There are only so many times you can remind your husband you are sad. Eventually he is ready to move on. He is ready to stop being sad. This is normal. The baby was much more real to me. Constant sickness and fatigue served as a daily reminder. Those moments hugging the toilet seat, vomiting yellow bile in between blow drying your hair and rushing your son out the door to school - they are the moments that won't let you forget.
When those moments stopped I knew the baby was dead. I started running again. I wanted to prove that I was strong enough and I wanted to run away from some unknown darkness that sat on my shoulder. The nurse promised me I was wrong. "Most pregnant women stop feeling sick in the middle trimester." I doubted. The only baby I had ever brought into this world took every inch from me. While I was pregnant with my son I vomited. I vomited every day, at work, behind the grocery store and at our favorite chicken place. I gave birth and then I vomited again.
My back ached and fatigue saturated my brain. Dark thoughts clung to the edges of my conscience. My feet pounded the treadmill and I made secret plans. I convinced the new nurse I needed a sonogram. I exaggerated each symptom like a Southern drawl and when I held the prescription for the sonogram in my hand I felt triumphant.
The sonogram center stood on the corner across the street from our favorite breakfast spot. The walls were whitewashed and patches of grey concrete shown through the incomplete paint job. Two young men with greasy hair sat behind the counter and I tried out bits of broken Nepalese with unmerited confidence. The men laughed and passed me back to the exam room smiling at my familiarity. I was not their usual customer and thus a unsual surprise.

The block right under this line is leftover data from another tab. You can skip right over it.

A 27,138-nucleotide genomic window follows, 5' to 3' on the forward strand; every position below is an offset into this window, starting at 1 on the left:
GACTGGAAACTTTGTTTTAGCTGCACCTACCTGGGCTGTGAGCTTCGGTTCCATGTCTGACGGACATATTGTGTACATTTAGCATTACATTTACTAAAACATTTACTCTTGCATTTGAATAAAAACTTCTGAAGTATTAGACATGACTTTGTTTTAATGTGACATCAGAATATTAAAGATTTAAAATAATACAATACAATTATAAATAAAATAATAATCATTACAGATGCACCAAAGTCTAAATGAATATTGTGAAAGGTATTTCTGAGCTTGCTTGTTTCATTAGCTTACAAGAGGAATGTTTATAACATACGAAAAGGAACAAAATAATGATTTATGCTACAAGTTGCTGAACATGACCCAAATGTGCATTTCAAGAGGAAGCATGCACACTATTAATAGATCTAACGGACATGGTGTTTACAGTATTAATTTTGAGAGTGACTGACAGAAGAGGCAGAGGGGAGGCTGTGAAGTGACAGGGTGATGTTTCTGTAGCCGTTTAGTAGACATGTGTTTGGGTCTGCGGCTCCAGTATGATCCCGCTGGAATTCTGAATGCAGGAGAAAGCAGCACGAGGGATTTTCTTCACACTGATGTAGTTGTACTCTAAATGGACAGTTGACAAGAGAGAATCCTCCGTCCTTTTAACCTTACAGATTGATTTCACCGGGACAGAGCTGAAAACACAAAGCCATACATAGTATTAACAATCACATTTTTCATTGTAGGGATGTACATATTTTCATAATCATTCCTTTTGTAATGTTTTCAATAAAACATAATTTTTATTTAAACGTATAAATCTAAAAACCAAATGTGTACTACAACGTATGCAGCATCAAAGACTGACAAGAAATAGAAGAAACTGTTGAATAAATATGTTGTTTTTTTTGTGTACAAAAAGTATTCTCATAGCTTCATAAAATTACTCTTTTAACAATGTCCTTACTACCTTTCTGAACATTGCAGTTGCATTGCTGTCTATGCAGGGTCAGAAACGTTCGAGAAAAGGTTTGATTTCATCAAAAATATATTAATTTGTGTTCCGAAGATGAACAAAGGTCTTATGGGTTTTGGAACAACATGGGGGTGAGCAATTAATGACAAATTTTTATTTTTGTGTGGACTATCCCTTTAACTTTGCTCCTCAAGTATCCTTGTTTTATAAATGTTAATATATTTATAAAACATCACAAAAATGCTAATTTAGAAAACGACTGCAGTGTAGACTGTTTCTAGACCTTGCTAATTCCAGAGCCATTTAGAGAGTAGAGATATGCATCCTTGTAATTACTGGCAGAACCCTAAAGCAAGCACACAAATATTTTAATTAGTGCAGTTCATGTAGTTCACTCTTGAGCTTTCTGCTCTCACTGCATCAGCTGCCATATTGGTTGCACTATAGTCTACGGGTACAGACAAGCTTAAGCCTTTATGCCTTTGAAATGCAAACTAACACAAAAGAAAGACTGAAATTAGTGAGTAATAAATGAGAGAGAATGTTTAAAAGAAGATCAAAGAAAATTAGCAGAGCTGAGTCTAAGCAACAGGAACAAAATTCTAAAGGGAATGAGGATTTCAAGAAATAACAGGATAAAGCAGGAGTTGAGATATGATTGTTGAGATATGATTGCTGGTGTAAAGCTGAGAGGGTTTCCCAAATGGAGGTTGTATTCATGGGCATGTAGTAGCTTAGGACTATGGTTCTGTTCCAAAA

Winter comes first to the buildings in Nepal. While the sun warms the outside air the concrete buildings grow cold in the shortened days. I lay down on the plastic bed in the dark cubbie hole room. The doctor came in wearing a striped dress shirt with a stiff collar. He started the exam rubbing the wand across my abdomen. I saw the flat shadow on the screen. Only five weeks prior this shadow jumped and ebbed with life. Now, it was motionless - a dead thing trapped inside the deep places of my womb.
He rubbed the the wand back and forth clicking on the screen and transcribing measurements. The silent minutes grew and I watched his shoulders tighten as he prolonged the examine not wanted to tell me the truth. Finally he said, "I am sorry. There is no fetal heartbeat. There is no fetal movement." He nodded with the characteristic Nepali sideways tilt and left.
The drive home was a sea of honking traffic and construction induced bottlenecks. Quiet tears rolled down my face. I was alone in Nepal, trapped in the chaos and the baby was dead.